Most Asian stocks faced a downturn on Thursday, as lingering concerns over a potential Chinese economic slowdown continued to weigh on market sentiment. The Japanese stock market, in particular, saw a sharp decline as Bank of Japan (BOJ) Governor Kazuo Ueda discussed the possibility of pivoting away from negative interest rates. Meanwhile, investors across the region were closely watching for key U.S. labor market data to assess the Federal Reserve's potential timing for interest rate adjustments.
China's Market Struggles Continue, Trade Data Offers Little Relief
Chinese markets continued to lag behind their Asian counterparts, with the blue-chip Shanghai Shenzhen CSI 300 index falling by 0.5% to nearly a five-year low. The Shanghai Composite also saw a 0.5% decline, hitting its lowest point in over a month, while Hong Kong's Hang Seng index experienced a significant 1.9% drop, marking a 13-month low.
November's trade data for China revealed minimal improvement in the country's economic conditions. While there was an unexpected growth in the trade surplus, driven by a mild recovery in exports, a surprising decline in imports indicated ongoing weakness in domestic demand.
Sentiment towards China remained pessimistic, largely influenced by Moody's threat of a potential credit rating downgrade earlier in the week. The ratings agency expressed concerns over increased economic risks stemming from a potential property market crisis and a lack of clear policy support from the Chinese government.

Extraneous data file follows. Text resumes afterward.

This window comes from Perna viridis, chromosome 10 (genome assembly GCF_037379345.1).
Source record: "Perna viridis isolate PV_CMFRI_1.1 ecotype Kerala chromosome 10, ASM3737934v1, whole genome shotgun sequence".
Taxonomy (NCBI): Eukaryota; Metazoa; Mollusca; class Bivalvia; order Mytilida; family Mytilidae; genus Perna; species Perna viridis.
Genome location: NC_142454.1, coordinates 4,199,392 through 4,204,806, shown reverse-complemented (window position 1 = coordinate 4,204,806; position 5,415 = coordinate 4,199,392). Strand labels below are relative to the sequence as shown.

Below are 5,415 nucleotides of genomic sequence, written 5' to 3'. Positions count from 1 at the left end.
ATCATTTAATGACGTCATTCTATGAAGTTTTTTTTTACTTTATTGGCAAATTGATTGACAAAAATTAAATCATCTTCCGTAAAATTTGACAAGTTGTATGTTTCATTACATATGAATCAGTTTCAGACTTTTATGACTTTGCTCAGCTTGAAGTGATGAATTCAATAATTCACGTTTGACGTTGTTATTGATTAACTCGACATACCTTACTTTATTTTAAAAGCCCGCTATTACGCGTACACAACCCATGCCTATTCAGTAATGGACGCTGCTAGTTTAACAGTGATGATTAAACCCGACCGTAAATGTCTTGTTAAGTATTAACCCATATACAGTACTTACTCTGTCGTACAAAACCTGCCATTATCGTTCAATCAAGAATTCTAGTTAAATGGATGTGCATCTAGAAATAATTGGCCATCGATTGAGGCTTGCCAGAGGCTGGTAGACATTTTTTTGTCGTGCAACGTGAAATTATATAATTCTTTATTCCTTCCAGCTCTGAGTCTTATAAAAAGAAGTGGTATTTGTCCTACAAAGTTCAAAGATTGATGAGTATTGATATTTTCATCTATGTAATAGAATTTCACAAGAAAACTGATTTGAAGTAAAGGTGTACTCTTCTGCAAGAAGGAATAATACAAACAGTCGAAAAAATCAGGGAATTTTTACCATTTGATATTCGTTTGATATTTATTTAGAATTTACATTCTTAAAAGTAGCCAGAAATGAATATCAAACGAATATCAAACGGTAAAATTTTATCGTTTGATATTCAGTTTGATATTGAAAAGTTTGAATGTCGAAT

Nikkei Takes a Hit as BOJ Governor Hints at Challenges and Pivot Options
Japan's Nikkei 225 index experienced a notable 1.6% decline following comments from Bank of Japan Governor Kazuo Ueda. Ueda suggested that the bank would face an "even more challenging situation" in December and January. Additionally, discussions regarding the possibility of raising interest rates from record lows reinforced expectations that the BOJ might end its long-standing ultra-loose monetary policies in 2024. This potential pivot would bring an end to nearly a decade of easy monetary policy, which played a significant role in fueling the remarkable rally of Japanese stocks this year.
However, Ueda stressed the continued need for a dovish monetary policy in the short term, citing potential vulnerabilities in the Japanese economy.
Broad Asian Markets Affected by China's Weakness and Wall Street's Performance
Across broader Asian markets, a negative tone emanated from China, with regional indexes struggling. The influence of a weak overnight close on Wall Street further compounded the challenges faced by Asian stocks. Investors were notably cautious ahead of the release of the key U.S. nonfarm payrolls data scheduled for Friday, as this report is expected to provide significant insights into the future path of monetary policy.
Notably, expectations of a less hawkish stance from the Federal Reserve had been driving substantial gains in Asian stocks over the past month. Market sentiment had leaned towards the belief that the central bank would refrain from further rate hikes and possibly initiate policy loosening as early as March 2024.
Australia's ASX 200 declined by 0.4% on Thursday, influenced by lower-than-expected growth in the country's trade surplus for October, particularly in exports to China, which showed minimal improvement. South Korea's KOSPI fell by 0.1%, while Southeast Asia's SET Index, led by Thailand, experienced a notable 0.7% drop. Futures for India's Nifty 50 index indicated a weak opening, suggesting a cooling-off period following three consecutive sessions of record highs. Additionally, the focus was on the Reserve Bank of India's meeting scheduled for Friday, amidst recent concerns regarding inflation in India.